It is interesting that there is so much contraversy about these speakers. Yes, they were originally developed as consumer hi-fi speakers, but they have transcended that genre, due to their unique character. Plenty of great music has been mixed, fixed, balanced, monitored and dare I say mastered on these speakers - there is obviously a reason for it. You may not like what you hear, but it serves a purpose.

Similar Products Used: Mackie HR824, etc.
OVERALL
RATING
4
VALUE
RATING
5
Nick Bierma   Audio Enthusiast [Nov 12, 2000]
Strength:

Standard Reference Monitor for "Professional" Mixing and Mastering

Weakness:

"Audiophiles" whine because of ignorance about the product

This is one of the most controversial products to ever hit the audio market. I
believe that anyone who reads through the varied responses in this forum will
agree. What makes the NS-10s so controversial? They are misunderstood and
downright butchered by people that, although claiming to
be "Audiofiles", are ignorant as to how recorded music is made.
Have you ever recorded music professionally? Have you ever mixed and/or
mastered a piece of music? If you have not, please take a tour of a studio. Most
studios will gladly give you a tour, and then you will see how these speakers are
used. World-class studios such as Abbey Road/Studio3
(http://www.abbeyroad.co.uk/indexpm.html),
use these "awful" NS-10 speakers to monitor and mix the sound, 'after' the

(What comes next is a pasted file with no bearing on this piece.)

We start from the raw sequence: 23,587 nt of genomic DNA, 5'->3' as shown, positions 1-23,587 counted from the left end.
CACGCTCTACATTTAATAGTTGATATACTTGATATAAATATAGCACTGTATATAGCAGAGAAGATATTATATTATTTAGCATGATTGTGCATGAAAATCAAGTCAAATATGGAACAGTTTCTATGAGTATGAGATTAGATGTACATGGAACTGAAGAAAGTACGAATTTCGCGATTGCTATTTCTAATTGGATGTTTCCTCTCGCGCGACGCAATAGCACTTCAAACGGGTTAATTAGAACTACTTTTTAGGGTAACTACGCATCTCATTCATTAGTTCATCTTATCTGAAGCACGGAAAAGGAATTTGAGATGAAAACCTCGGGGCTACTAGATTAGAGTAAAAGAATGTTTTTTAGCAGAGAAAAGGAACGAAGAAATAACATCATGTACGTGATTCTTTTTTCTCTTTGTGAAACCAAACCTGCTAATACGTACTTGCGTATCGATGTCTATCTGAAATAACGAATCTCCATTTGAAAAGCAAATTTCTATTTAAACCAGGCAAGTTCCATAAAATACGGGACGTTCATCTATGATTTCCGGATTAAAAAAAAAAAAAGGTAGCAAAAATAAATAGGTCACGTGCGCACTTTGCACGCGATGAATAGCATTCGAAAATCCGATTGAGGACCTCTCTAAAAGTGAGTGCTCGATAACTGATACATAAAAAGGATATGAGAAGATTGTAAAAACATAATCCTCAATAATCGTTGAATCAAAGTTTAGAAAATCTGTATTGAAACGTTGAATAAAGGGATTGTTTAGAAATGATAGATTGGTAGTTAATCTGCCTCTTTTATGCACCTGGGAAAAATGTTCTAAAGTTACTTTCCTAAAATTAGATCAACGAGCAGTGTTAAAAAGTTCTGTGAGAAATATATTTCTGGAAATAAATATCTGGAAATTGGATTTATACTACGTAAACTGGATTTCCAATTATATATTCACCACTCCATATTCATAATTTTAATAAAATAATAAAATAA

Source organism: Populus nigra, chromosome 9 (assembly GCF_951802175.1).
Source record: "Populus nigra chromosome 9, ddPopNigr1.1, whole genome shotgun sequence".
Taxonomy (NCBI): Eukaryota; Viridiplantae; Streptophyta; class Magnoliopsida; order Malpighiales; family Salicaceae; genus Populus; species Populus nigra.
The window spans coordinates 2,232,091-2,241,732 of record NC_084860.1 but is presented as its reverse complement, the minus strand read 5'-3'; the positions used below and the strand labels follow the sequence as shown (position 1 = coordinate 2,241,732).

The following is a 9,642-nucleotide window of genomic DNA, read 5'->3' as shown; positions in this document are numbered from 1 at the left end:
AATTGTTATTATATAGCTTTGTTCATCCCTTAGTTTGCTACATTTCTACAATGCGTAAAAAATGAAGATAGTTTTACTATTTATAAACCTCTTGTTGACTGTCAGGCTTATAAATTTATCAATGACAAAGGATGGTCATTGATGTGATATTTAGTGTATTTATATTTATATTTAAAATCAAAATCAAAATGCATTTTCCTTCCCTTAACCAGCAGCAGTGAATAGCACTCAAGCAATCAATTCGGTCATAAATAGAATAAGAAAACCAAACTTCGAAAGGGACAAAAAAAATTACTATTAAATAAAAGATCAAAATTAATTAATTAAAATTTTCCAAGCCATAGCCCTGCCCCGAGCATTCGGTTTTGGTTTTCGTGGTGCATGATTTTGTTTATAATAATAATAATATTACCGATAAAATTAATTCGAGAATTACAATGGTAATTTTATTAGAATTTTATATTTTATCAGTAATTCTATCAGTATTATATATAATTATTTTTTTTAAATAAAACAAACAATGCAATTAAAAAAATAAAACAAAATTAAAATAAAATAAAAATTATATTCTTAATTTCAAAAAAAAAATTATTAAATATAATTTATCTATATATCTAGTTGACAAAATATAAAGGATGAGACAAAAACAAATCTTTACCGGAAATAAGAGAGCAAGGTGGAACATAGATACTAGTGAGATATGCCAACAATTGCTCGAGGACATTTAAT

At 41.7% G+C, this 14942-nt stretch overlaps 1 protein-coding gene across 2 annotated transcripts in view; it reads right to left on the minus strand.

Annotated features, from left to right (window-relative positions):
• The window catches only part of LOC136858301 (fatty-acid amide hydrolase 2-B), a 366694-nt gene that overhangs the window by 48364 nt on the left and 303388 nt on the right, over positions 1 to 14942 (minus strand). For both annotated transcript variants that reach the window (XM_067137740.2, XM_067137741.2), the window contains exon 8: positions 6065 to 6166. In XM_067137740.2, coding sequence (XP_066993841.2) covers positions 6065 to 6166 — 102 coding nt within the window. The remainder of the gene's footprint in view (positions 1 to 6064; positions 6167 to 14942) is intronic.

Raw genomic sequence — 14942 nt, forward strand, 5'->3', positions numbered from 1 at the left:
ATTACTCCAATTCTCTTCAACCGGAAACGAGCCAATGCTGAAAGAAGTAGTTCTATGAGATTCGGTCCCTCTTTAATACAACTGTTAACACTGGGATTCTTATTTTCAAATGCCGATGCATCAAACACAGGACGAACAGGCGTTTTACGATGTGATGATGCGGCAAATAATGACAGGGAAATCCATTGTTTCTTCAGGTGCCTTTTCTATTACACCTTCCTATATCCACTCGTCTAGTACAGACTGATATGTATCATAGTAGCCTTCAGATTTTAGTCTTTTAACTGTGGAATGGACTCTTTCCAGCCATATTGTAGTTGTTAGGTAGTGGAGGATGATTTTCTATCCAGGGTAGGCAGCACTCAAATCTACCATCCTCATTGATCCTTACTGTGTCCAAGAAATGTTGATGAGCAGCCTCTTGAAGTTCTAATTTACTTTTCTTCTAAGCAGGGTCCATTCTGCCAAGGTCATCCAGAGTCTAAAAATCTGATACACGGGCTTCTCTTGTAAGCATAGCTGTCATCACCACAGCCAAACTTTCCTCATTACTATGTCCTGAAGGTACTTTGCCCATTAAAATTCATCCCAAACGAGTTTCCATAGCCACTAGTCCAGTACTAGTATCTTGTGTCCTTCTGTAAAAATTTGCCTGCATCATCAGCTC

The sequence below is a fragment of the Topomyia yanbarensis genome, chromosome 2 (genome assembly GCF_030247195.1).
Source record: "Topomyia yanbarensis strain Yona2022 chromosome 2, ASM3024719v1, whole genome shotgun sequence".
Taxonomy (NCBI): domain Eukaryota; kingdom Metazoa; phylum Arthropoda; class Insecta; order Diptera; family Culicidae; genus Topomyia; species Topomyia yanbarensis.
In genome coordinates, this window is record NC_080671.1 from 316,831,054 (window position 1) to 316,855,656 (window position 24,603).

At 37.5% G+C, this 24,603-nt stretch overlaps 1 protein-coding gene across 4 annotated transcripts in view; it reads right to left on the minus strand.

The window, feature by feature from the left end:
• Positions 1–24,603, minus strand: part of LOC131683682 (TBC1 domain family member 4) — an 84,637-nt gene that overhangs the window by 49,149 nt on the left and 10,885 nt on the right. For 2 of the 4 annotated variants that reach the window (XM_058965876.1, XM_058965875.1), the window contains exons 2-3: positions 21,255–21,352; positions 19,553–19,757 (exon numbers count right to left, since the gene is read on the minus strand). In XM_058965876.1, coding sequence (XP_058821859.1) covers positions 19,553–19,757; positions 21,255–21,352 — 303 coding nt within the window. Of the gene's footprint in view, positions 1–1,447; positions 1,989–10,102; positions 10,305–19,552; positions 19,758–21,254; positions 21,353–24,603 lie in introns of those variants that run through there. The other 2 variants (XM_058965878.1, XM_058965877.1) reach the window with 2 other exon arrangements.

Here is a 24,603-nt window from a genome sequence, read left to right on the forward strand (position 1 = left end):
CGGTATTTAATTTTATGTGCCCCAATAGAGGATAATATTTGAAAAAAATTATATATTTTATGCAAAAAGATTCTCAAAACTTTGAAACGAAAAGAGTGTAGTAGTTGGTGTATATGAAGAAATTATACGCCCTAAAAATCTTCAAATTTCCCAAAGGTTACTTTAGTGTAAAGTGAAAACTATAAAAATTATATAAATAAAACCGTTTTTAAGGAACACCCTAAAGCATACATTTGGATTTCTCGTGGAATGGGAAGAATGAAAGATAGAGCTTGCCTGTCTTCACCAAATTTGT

sound has travelled through tens of thousands of dollars of sound processing
equipment. Why?? Because they don't know any better, right? No. It's because
they know better! It's interesting to see how every major studio, with pockets
deeper than the Grand Canyon, use these "awful" speakers. Are they getting a
cut from Yamaha?! Don't be ridiculous. It's also interesting to see how these top
studios also use speakers that are tens of times more expensive than the
NS-1Os, and yet rely on the Yamahas as the final test. Why is this so? Because
they don't know any better right.....Right...the "AudioFiles" can do it better with
their high-end "high fi" equipment.
It's hard to believe how many "Audiofiles" claim that there is so much poorly
recorded music out there! And how these bad recordings can be attributed to the
NS10s! Last time I checked with my "Audiofile" buddies it was mandatory to have
at least one Alan Parsons recording in their collection. After all, he is a "Recording
God", is he not? And I believe Alan recorded once or twice at Abbey Road studios.
In fact, he was somewhat involved with a recording that was somewhat
successfull(250 Million copies to this day) called Dark Side of the Sun...or Mars
or...something like that...
Why would a Studio like Abbey Road, that's been involved in major, major
recordings want to use the NS10s?? Because they don't know any better
right?.....Right......
I am embarrassed to pick "Audiophile" from the dropdown list,
because it may put me in the same category as these wannabe musicians who
have no talent to make music, but instead criticize those that do.
Last time I checked, the "music" that's listened to by "Audiofiles" is produced by
"musicians".
No musicians, no Audiophiles..!

Similar Products Used: Many simlar, all the same, none different
OVERALL
RATING
5
VALUE
RATING
5
J.R.   Casual Listener [Mar 31, 2000]
Strength:

Standard Reference Monitor for "Professional" Mixing and Mastering

Weakness:

"Audiofiles" wine because of ignorance about the product